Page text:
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Gayatri (Sanskrit: gāyatrī) is the feminine form of gāyatra, a Sanskrit word for a song or a hymn, having a Vedic meter of three padas, or lines, of eight syllables. In particular, it refers to the Gayatri Mantra and the Goddess Gāyatrī as that mantra personified.
- Having five heads (Mukta, Vidruma, Hema, Neela, Dhavala) with the ten eyes looking in eight directions plus the earth and sky, and ten arms holding all the weapons of Lord Shiva, Lord Vishnu and Lord Brahma.
- Accompanied by a white swan, holding a book to portray knowledge in one hand and a cure in the other, as the Goddess of education.
She is an aspect of Mata Saraswati, Mata Lakshmi and Mata Parvati, all three in one form, a form of Adi Shakti, as she is the human form of the Gayatri writings of the Vedas, hence called Gayatri meaning 'Gaya' to sing and 'tri' referring to the three Goddess, is the source of Brahma's power. Without her, Brahma remains dormant or unable to create. It's said that if one were to worship anyone, Gayatri, Lakshmi, Saraswati, Durga or Radha devi, it is equal to worshiping all the pancha (5) matha.
Gayatri is, in fact, the name applied to one of the most well known Vedic hymns consisting of twenty-four syllables. This hymn is addressed to god Surya (sun) as the supreme generative force. One translation of this hymn is: "We meditate on that glorious light of the divine Surya (Sun), may he, the lord of light, illuminate our minds". It is purported that repeating this hymn leads to salvation (moksha); that one who desires to attain heaven should recite it a thousand times each day; and that a person, who daily repeats the Gayatri hymn 3000 times for one month, shall be freed from guilt, however great.
Gayatri later came to be personified as a goddess. She is shown having five heads and is usually seated within a lotus. She is seen as a consort of Brahma.
According to the myth, one day Brahma was to perform his sacrifices to gods. But to do so it was important for Brahma to be married. His consort's presence was indispensable to complete the ceremonies. Brahma asked the priest to fetch him any woman and wed him to her at the spot. Nearby was found a very lovely girl mostly seen near the Mt. Kailash Manasarovar region during that time . In reality, she was no other person than this Vedic hymn of Gayatri incarnated in the shape of that beautiful girl. Brahma immediately married that girl and kept her as his wife .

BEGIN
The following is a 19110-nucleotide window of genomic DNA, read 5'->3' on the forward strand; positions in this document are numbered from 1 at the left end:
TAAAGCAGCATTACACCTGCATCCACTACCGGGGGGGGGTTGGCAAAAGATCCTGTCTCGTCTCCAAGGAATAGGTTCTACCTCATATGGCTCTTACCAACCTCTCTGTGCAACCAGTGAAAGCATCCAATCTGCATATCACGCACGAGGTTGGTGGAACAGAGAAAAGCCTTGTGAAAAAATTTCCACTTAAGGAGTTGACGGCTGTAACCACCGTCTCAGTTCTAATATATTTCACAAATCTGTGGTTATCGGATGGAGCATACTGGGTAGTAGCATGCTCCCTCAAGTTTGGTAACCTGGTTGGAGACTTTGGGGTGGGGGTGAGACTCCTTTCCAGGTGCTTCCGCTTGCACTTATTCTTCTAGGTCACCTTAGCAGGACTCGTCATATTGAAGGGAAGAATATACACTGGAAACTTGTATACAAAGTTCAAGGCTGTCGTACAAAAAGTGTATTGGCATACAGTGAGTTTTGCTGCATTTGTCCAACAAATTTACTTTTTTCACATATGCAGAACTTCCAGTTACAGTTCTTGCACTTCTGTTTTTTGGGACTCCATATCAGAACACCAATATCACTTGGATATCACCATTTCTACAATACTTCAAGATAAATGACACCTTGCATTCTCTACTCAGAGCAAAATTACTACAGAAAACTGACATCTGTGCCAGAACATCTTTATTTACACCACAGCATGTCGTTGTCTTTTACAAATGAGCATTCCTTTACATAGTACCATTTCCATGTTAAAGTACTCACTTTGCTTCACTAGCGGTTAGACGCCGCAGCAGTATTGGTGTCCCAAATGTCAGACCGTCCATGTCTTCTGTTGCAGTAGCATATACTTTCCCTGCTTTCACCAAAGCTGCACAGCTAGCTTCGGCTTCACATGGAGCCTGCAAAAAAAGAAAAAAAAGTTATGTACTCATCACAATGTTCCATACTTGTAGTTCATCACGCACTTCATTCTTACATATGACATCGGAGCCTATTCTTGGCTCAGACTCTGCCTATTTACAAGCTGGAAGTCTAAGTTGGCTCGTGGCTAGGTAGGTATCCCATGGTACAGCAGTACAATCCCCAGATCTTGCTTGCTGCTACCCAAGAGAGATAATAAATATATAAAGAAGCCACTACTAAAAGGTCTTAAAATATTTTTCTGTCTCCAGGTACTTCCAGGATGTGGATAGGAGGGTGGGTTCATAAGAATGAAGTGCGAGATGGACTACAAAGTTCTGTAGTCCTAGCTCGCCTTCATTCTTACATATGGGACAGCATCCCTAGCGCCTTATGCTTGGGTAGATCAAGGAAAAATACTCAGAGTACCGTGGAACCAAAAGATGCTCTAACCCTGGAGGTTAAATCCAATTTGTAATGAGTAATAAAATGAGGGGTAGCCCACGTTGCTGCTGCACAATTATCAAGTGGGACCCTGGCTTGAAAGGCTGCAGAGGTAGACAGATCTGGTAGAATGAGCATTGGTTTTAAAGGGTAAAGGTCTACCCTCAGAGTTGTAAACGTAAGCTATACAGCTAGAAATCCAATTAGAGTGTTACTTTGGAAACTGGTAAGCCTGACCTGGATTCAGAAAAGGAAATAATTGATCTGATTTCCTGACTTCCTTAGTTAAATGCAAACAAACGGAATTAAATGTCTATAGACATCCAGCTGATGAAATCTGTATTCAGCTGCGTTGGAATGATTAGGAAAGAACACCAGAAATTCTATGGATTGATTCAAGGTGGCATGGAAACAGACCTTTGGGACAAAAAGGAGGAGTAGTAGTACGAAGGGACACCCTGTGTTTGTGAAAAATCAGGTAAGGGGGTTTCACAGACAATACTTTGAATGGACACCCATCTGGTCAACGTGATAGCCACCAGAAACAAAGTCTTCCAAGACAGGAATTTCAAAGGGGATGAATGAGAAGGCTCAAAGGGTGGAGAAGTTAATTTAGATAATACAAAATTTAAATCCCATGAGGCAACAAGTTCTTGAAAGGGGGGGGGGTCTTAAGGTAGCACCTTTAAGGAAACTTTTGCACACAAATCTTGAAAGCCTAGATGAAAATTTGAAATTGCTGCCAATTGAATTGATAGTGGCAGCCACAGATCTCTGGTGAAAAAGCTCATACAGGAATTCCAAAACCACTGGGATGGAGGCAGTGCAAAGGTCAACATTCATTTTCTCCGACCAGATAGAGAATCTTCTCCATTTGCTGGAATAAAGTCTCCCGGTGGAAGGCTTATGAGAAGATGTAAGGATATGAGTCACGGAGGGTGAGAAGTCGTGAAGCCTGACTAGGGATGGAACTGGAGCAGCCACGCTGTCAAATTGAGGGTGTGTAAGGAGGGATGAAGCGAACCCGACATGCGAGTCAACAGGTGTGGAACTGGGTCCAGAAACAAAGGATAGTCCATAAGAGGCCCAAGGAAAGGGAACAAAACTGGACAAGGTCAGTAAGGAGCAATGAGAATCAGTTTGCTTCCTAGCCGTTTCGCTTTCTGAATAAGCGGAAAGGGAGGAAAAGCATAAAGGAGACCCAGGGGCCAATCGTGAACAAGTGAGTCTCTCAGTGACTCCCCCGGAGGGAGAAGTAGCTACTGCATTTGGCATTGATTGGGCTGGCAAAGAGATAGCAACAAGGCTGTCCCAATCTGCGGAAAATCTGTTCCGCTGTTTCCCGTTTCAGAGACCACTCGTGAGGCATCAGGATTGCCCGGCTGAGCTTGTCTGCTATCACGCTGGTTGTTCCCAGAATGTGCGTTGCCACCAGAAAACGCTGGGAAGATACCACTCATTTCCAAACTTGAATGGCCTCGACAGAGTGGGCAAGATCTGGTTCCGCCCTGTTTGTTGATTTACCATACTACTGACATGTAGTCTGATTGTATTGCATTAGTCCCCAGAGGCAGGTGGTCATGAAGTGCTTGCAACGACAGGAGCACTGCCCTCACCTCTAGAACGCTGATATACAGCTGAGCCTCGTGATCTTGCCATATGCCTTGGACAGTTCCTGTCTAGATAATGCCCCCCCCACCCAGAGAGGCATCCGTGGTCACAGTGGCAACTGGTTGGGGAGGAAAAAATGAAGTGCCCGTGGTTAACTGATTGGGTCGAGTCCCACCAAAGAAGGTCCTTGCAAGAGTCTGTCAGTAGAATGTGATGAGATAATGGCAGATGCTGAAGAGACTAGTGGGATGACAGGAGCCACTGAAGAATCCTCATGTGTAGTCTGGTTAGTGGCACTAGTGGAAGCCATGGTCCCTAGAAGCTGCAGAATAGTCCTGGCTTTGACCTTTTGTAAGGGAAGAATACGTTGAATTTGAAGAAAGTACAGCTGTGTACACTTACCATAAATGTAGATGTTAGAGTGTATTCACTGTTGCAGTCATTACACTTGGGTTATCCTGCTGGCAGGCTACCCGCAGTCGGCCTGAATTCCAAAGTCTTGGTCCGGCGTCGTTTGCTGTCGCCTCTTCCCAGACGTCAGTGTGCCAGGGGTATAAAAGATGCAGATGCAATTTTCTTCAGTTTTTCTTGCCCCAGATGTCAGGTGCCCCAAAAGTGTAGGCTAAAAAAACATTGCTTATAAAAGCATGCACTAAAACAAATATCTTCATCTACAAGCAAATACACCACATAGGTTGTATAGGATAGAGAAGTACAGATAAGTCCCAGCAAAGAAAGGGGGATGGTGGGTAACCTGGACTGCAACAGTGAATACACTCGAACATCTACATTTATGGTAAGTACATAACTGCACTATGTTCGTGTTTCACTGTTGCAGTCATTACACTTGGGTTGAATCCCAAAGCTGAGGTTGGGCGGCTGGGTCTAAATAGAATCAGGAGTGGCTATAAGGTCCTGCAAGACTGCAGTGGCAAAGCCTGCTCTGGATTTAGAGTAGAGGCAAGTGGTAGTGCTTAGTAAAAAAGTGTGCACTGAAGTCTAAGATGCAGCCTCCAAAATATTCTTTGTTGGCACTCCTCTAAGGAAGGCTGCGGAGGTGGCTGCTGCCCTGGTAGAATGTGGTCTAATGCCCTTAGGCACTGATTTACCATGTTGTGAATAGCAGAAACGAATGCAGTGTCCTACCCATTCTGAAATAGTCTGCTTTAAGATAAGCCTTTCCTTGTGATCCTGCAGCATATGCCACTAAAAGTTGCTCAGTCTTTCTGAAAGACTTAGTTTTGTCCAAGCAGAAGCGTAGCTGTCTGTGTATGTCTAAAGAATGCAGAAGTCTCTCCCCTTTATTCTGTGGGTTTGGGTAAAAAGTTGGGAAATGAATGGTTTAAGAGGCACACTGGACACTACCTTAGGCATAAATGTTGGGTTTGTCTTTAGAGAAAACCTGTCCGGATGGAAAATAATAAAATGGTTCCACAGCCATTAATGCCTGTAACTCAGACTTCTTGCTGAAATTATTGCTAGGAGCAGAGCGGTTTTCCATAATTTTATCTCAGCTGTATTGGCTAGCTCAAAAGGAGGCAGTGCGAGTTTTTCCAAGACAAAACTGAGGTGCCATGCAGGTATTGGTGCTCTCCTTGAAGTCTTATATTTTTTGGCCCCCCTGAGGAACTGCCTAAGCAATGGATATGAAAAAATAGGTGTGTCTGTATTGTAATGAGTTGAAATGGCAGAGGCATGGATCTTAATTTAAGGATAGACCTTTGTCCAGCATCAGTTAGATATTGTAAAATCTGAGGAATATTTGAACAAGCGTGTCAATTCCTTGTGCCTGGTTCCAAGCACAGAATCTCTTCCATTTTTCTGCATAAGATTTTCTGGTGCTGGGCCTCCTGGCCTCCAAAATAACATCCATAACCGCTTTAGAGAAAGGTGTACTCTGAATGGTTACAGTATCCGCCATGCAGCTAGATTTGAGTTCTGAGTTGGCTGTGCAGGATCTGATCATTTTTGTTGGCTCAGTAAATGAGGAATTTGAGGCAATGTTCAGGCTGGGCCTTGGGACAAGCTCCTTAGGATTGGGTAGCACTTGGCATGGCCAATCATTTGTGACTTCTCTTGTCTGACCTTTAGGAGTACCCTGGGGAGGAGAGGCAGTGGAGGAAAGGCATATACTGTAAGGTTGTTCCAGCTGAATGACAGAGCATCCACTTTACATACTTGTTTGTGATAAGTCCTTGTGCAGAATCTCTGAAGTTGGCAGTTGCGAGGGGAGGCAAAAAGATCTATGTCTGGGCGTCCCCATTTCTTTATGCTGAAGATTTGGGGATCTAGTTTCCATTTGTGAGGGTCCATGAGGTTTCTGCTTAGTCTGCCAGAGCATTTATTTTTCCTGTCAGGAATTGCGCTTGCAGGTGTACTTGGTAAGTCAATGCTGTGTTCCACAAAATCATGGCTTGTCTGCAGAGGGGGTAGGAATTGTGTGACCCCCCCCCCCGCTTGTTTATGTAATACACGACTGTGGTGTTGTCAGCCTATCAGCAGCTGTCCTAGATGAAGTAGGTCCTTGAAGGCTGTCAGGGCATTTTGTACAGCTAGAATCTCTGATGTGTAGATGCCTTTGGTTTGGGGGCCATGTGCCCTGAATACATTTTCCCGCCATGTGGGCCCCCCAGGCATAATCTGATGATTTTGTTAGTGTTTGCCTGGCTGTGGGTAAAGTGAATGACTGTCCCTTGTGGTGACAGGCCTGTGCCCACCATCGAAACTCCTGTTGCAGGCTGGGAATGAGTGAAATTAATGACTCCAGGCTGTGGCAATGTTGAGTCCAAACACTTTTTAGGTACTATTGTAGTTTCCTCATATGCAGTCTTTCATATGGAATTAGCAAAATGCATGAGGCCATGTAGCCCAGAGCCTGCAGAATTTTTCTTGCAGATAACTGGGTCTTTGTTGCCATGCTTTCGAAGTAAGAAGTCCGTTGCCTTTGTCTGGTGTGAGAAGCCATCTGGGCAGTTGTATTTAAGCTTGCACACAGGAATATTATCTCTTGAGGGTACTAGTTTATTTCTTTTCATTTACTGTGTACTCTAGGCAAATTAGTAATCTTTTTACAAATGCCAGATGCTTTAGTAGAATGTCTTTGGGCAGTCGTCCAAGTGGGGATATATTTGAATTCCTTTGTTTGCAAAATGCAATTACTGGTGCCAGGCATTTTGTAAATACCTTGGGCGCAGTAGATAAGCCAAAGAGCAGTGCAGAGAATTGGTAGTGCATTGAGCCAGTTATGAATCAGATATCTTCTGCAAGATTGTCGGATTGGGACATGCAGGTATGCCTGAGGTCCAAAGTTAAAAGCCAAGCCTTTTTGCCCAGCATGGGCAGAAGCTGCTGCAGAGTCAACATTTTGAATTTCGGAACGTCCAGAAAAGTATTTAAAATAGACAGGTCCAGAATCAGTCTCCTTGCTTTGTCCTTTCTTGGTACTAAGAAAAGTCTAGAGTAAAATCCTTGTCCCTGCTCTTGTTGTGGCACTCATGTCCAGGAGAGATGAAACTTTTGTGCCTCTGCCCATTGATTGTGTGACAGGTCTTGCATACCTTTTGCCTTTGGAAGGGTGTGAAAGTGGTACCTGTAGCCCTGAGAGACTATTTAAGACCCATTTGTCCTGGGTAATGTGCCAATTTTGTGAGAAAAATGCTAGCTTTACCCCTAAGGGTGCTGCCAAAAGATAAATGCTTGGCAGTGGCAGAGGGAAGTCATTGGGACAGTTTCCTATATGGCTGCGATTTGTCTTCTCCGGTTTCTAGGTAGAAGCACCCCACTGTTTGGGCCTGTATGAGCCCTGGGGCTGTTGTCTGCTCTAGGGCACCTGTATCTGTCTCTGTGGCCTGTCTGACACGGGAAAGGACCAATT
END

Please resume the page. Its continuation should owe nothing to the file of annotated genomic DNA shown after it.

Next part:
The five heads of Gayatri represent the four Vedas of ancient Indians, and the remaining one represents the Almighty Lord himself. In her ten hands she holds all the symbols of Lord Vishnu including mace, lotus, axe, conch, sudarshan chakra, lotus, etc. One of the sacred texts explicitly reads, 'The Gayatri is Brahma, the Gayatri is Vishnu, the Gayatri is Shiva, the Gayatri is Vedas".
All sects of Hindus accept the importance of this hymn. Even the Arya Samajists, who do not believe in the worship of images and idols, proclaim this hymn as the most sacred one and in every prayer of theirs repeat the holy mantra to achieve success as well as salvation.
In popular culture
During the year 2003-04, a series based on Goddess Gayatri was aired on Doordarshan, the national TV channel of India on prime time (10 AM, Sunday). The serial also included the biography of Shriram Sharma, founder of the All World Gayatri Pariwar.
- Sacinandana Swami: The Gayatri Book., Vasati Verlag, 2005, ISBN 978-3-937238-05-0
- "Gayatri Sahasranam", Swami Satyananda Saraswati, Devi Mandir (ISBN 1-877795-57-7)
- Sadguru Sant Keshavadas (2006) . Gayatri: The Highest Meditation. Dehli: Motilal Bandarsidass Publishers PVT. LTD. pp. 148 pages. ISBN 81-208-0697-2. 
- Drake, Earl. 2015. Gayatri Rajapatni: The Woman Behind the Glory of Majapahit. Penang: Areca Books. ISBN 9789675719233